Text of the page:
The Atlantic logo“Over the years I’ve often quoted David H. Rothman of Alexandria, Va., a pioneer in the entire field of electronic reading devices,” writes James Fallows, a national correspondent for The Atlantic, in an article about U.S. infrastructure that was published earlier this morning on The Atlantic‘s website. “[Rothman] was talking about his “Teleread” proposal many, many years [before] products like the Kindle, Nook, or iPad had been conceived.”

Teleread founder David H. Rothman
David Rothman

In the same post, Fallows also emphasizes Rothman’s philosophy of e-readers as “‘public goods’ and indispensable parts of the modern infrastructure of the 21st century, in much the way public libraries were in Europe and North America through the 19th and 20th centuries.”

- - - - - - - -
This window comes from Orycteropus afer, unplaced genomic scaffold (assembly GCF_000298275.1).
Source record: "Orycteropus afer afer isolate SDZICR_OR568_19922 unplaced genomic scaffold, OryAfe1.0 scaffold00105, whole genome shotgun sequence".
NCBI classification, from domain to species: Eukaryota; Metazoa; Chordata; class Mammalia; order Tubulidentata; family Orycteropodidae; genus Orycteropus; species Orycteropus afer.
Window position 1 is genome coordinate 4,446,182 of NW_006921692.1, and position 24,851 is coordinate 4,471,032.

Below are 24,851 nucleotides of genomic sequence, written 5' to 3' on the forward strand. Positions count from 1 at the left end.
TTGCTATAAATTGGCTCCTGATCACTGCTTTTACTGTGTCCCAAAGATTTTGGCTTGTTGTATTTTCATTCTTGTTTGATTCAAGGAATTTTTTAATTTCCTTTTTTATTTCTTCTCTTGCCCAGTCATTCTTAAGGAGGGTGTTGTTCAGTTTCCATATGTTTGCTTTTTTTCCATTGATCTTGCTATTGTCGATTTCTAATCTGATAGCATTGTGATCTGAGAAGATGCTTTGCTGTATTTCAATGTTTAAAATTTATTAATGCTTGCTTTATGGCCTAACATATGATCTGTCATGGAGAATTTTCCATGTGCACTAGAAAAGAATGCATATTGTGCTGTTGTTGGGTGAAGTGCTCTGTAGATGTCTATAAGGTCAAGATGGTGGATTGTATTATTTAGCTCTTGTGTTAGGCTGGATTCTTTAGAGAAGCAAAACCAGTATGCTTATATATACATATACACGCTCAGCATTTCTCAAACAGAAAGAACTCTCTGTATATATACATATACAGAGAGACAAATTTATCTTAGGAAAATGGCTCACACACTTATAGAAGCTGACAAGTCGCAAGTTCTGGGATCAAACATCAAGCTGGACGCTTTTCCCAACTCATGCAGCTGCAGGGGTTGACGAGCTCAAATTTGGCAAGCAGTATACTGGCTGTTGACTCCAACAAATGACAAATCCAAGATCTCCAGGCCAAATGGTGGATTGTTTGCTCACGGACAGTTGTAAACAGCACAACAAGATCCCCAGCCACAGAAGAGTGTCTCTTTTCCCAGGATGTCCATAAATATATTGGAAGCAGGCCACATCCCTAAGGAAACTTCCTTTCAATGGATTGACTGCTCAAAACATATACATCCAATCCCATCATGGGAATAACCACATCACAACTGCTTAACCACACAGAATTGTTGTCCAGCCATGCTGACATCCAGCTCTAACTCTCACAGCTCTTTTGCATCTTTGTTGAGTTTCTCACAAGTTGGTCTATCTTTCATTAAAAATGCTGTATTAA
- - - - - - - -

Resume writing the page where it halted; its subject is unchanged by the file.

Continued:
The remainder of Fallows’ post is essentially a teaser of Rothman’s most recent argument for the creation of two national digital library systems (one public, and one academic), which we republished on February 11.

Click here to see the Atlantic piece … and congratulations, David!

* * *

• For even more of Rothman in the mainstream media, click here to read a June 2012 guest post, also for The Atlantic, about the ‘iPad Stimulus Plan.’

• Then click here to read a November 2010 Rothman piece, again in The Atlantic, about the many potential benefits of a well-stocked national digital public library system.


  1. Congrats to David. Back in 2006-2007 when I was working on the Smashwords business plan, David’s writing at Teleread helped inform me about not only where the ebook revolution would go, but where it *should* go to best serve the needs of authors and readers alike.

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